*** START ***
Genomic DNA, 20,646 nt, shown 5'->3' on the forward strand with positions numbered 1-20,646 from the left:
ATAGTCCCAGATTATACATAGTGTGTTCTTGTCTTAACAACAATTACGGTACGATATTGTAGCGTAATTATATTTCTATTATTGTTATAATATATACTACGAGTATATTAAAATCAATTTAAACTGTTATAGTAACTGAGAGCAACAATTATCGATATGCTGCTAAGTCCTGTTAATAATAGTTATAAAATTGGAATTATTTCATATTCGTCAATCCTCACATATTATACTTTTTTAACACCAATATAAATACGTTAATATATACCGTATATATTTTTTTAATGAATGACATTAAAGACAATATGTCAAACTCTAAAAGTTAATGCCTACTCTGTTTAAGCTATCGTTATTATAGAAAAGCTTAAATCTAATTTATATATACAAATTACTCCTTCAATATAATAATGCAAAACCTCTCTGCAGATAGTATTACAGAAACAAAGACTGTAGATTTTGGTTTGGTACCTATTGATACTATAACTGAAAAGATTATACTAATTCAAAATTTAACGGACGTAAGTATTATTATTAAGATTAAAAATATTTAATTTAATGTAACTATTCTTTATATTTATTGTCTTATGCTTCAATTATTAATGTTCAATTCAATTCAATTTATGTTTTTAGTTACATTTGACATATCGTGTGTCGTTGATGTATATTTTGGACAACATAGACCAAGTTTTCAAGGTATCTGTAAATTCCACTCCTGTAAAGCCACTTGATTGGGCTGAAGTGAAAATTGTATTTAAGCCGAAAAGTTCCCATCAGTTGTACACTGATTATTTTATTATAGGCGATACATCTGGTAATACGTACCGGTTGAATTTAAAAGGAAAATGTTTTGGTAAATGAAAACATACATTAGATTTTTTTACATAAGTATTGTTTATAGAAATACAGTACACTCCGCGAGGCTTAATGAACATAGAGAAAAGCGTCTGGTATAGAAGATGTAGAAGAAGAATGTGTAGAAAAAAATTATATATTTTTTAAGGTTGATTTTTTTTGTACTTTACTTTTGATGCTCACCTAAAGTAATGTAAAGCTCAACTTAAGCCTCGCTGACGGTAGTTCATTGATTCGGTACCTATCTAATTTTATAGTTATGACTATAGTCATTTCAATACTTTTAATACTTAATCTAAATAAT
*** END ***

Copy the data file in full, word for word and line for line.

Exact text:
Genomic DNA, 20,646 nt, shown 5'->3' on the forward strand with positions numbered 1-20,646 from the left:
ATAGTCCCAGATTATACATAGTGTGTTCTTGTCTTAACAACAATTACGGTACGATATTGTAGCGTAATTATATTTCTATTATTGTTATAATATATACTACGAGTATATTAAAATCAATTTAAACTGTTATAGTAACTGAGAGCAACAATTATCGATATGCTGCTAAGTCCTGTTAATAATAGTTATAAAATTGGAATTATTTCATATTCGTCAATCCTCACATATTATACTTTTTTAACACCAATATAAATACGTTAATATATACCGTATATATTTTTTTAATGAATGACATTAAAGACAATATGTCAAACTCTAAAAGTTAATGCCTACTCTGTTTAAGCTATCGTTATTATAGAAAAGCTTAAATCTAATTTATATATACAAATTACTCCTTCAATATAATAATGCAAAACCTCTCTGCAGATAGTATTACAGAAACAAAGACTGTAGATTTTGGTTTGGTACCTATTGATACTATAACTGAAAAGATTATACTAATTCAAAATTTAACGGACGTAAGTATTATTATTAAGATTAAAAATATTTAATTTAATGTAACTATTCTTTATATTTATTGTCTTATGCTTCAATTATTAATGTTCAATTCAATTCAATTTATGTTTTTAGTTACATTTGACATATCGTGTGTCGTTGATGTATATTTTGGACAACATAGACCAAGTTTTCAAGGTATCTGTAAATTCCACTCCTGTAAAGCCACTTGATTGGGCTGAAGTGAAAATTGTATTTAAGCCGAAAAGTTCCCATCAGTTGTACACTGATTATTTTATTATAGGCGATACATCTGGTAATACGTACCGGTTGAATTTAAAAGGAAAATGTTTTGGTAAATGAAAACATACATTAGATTTTTTTACATAAGTATTGTTTATAGAAATACAGTACACTCCGCGAGGCTTAATGAACATAGAGAAAAGCGTCTGGTATAGAAGATGTAGAAGAAGAATGTGTAGAAAAAAATTATATATTTTTTAAGGTTGATTTTTTTTGTACTTTACTTTTGATGCTCACCTAAAGTAATGTAAAGCTCAACTTAAGCCTCGCTGACGGTAGTTCATTGATTCGGTACCTATCTAATTTTATAGTTATGACTATAGTCATTTCAATACTTTTAATACTTAATCTAAATAAT